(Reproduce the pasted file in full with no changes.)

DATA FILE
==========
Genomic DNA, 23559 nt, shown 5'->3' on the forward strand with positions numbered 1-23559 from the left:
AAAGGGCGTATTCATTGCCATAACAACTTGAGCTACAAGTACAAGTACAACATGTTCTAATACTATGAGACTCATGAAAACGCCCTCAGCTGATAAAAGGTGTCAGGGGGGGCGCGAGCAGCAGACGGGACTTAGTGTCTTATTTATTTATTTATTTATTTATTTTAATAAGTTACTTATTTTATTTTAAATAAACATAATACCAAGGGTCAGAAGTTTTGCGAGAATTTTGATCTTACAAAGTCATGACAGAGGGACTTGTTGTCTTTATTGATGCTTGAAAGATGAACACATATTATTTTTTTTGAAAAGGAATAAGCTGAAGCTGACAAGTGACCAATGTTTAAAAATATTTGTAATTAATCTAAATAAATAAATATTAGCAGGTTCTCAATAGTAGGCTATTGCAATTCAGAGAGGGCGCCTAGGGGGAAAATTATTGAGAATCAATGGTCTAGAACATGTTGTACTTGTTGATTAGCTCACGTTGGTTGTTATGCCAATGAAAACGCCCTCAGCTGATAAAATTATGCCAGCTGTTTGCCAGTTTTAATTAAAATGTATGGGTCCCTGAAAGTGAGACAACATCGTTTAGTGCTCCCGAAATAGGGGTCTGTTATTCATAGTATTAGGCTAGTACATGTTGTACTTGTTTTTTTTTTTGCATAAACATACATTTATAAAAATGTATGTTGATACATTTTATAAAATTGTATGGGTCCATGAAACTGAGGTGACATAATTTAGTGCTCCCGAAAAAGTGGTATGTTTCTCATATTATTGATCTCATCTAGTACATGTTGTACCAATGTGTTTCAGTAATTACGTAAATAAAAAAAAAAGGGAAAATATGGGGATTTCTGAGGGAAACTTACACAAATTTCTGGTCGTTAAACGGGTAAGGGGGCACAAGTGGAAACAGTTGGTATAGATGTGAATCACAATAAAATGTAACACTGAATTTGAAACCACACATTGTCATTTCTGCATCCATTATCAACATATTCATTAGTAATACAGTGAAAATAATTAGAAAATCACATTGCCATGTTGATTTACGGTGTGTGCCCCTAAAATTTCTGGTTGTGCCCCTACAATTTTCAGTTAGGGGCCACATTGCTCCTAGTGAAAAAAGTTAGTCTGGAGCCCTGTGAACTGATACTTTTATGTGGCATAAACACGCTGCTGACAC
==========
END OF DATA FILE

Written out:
Genomic DNA, 23559 nt, shown 5'->3' on the forward strand with positions numbered 1-23559 from the left:
AAAGGGCGTATTCATTGCCATAACAACTTGAGCTACAAGTACAAGTACAACATGTTCTAATACTATGAGACTCATGAAAACGCCCTCAGCTGATAAAAGGTGTCAGGGGGGGCGCGAGCAGCAGACGGGACTTAGTGTCTTATTTATTTATTTATTTATTTATTTTAATAAGTTACTTATTTTATTTTAAATAAACATAATACCAAGGGTCAGAAGTTTTGCGAGAATTTTGATCTTACAAAGTCATGACAGAGGGACTTGTTGTCTTTATTGATGCTTGAAAGATGAACACATATTATTTTTTTTGAAAAGGAATAAGCTGAAGCTGACAAGTGACCAATGTTTAAAAATATTTGTAATTAATCTAAATAAATAAATATTAGCAGGTTCTCAATAGTAGGCTATTGCAATTCAGAGAGGGCGCCTAGGGGGAAAATTATTGAGAATCAATGGTCTAGAACATGTTGTACTTGTTGATTAGCTCACGTTGGTTGTTATGCCAATGAAAACGCCCTCAGCTGATAAAATTATGCCAGCTGTTTGCCAGTTTTAATTAAAATGTATGGGTCCCTGAAAGTGAGACAACATCGTTTAGTGCTCCCGAAATAGGGGTCTGTTATTCATAGTATTAGGCTAGTACATGTTGTACTTGTTTTTTTTTTTGCATAAACATACATTTATAAAAATGTATGTTGATACATTTTATAAAATTGTATGGGTCCATGAAACTGAGGTGACATAATTTAGTGCTCCCGAAAAAGTGGTATGTTTCTCATATTATTGATCTCATCTAGTACATGTTGTACCAATGTGTTTCAGTAATTACGTAAATAAAAAAAAAAGGGAAAATATGGGGATTTCTGAGGGAAACTTACACAAATTTCTGGTCGTTAAACGGGTAAGGGGGCACAAGTGGAAACAGTTGGTATAGATGTGAATCACAATAAAATGTAACACTGAATTTGAAACCACACATTGTCATTTCTGCATCCATTATCAACATATTCATTAGTAATACAGTGAAAATAATTAGAAAATCACATTGCCATGTTGATTTACGGTGTGTGCCCCTAAAATTTCTGGTTGTGCCCCTACAATTTTCAGTTAGGGGCCACATTGCTCCTAGTGAAAAAAGTTAGTCTGGAGCCCTGTGAACTGATACTTTTATGTGGCATAAACACGCTGCTGACAC